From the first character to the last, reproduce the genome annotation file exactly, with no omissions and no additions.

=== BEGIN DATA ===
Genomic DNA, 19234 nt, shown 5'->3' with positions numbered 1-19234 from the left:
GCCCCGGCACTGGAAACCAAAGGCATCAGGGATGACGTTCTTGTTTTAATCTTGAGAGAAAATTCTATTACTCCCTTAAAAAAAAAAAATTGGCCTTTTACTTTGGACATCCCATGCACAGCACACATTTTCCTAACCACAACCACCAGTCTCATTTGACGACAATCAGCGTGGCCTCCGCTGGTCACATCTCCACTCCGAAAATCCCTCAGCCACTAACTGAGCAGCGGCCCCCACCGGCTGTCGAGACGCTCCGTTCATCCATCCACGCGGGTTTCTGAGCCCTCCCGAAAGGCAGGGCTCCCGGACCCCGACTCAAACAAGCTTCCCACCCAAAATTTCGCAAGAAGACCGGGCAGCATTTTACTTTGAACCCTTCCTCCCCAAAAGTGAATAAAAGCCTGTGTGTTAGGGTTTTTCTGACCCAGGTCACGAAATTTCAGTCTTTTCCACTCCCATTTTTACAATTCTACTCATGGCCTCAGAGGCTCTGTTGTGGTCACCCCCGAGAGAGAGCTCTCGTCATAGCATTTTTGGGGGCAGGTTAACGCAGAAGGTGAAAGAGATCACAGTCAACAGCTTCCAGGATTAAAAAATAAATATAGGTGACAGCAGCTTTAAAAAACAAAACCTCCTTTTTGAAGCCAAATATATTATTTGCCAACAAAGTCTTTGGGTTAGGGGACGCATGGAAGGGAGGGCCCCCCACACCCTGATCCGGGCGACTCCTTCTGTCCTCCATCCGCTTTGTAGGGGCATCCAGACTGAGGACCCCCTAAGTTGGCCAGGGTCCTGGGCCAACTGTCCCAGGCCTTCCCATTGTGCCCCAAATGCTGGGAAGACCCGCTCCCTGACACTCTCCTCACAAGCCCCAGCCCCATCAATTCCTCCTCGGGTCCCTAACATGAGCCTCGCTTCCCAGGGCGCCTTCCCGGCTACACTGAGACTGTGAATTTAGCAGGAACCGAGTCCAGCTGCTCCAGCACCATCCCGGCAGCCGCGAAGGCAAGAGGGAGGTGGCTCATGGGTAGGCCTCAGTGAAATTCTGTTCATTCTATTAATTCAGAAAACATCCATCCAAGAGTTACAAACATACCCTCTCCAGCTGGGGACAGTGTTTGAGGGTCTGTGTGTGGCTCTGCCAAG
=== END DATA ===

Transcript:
Genomic DNA, 19234 nt, shown 5'->3' with positions numbered 1-19234 from the left:
GCCCCGGCACTGGAAACCAAAGGCATCAGGGATGACGTTCTTGTTTTAATCTTGAGAGAAAATTCTATTACTCCCTTAAAAAAAAAAAATTGGCCTTTTACTTTGGACATCCCATGCACAGCACACATTTTCCTAACCACAACCACCAGTCTCATTTGACGACAATCAGCGTGGCCTCCGCTGGTCACATCTCCACTCCGAAAATCCCTCAGCCACTAACTGAGCAGCGGCCCCCACCGGCTGTCGAGACGCTCCGTTCATCCATCCACGCGGGTTTCTGAGCCCTCCCGAAAGGCAGGGCTCCCGGACCCCGACTCAAACAAGCTTCCCACCCAAAATTTCGCAAGAAGACCGGGCAGCATTTTACTTTGAACCCTTCCTCCCCAAAAGTGAATAAAAGCCTGTGTGTTAGGGTTTTTCTGACCCAGGTCACGAAATTTCAGTCTTTTCCACTCCCATTTTTACAATTCTACTCATGGCCTCAGAGGCTCTGTTGTGGTCACCCCCGAGAGAGAGCTCTCGTCATAGCATTTTTGGGGGCAGGTTAACGCAGAAGGTGAAAGAGATCACAGTCAACAGCTTCCAGGATTAAAAAATAAATATAGGTGACAGCAGCTTTAAAAAACAAAACCTCCTTTTTGAAGCCAAATATATTATTTGCCAACAAAGTCTTTGGGTTAGGGGACGCATGGAAGGGAGGGCCCCCCACACCCTGATCCGGGCGACTCCTTCTGTCCTCCATCCGCTTTGTAGGGGCATCCAGACTGAGGACCCCCTAAGTTGGCCAGGGTCCTGGGCCAACTGTCCCAGGCCTTCCCATTGTGCCCCAAATGCTGGGAAGACCCGCTCCCTGACACTCTCCTCACAAGCCCCAGCCCCATCAATTCCTCCTCGGGTCCCTAACATGAGCCTCGCTTCCCAGGGCGCCTTCCCGGCTACACTGAGACTGTGAATTTAGCAGGAACCGAGTCCAGCTGCTCCAGCACCATCCCGGCAGCCGCGAAGGCAAGAGGGAGGTGGCTCATGGGTAGGCCTCAGTGAAATTCTGTTCATTCTATTAATTCAGAAAACATCCATCCAAGAGTTACAAACATACCCTCTCCAGCTGGGGACAGTGTTTGAGGGTCTGTGTGTGGCTCTGCCAAG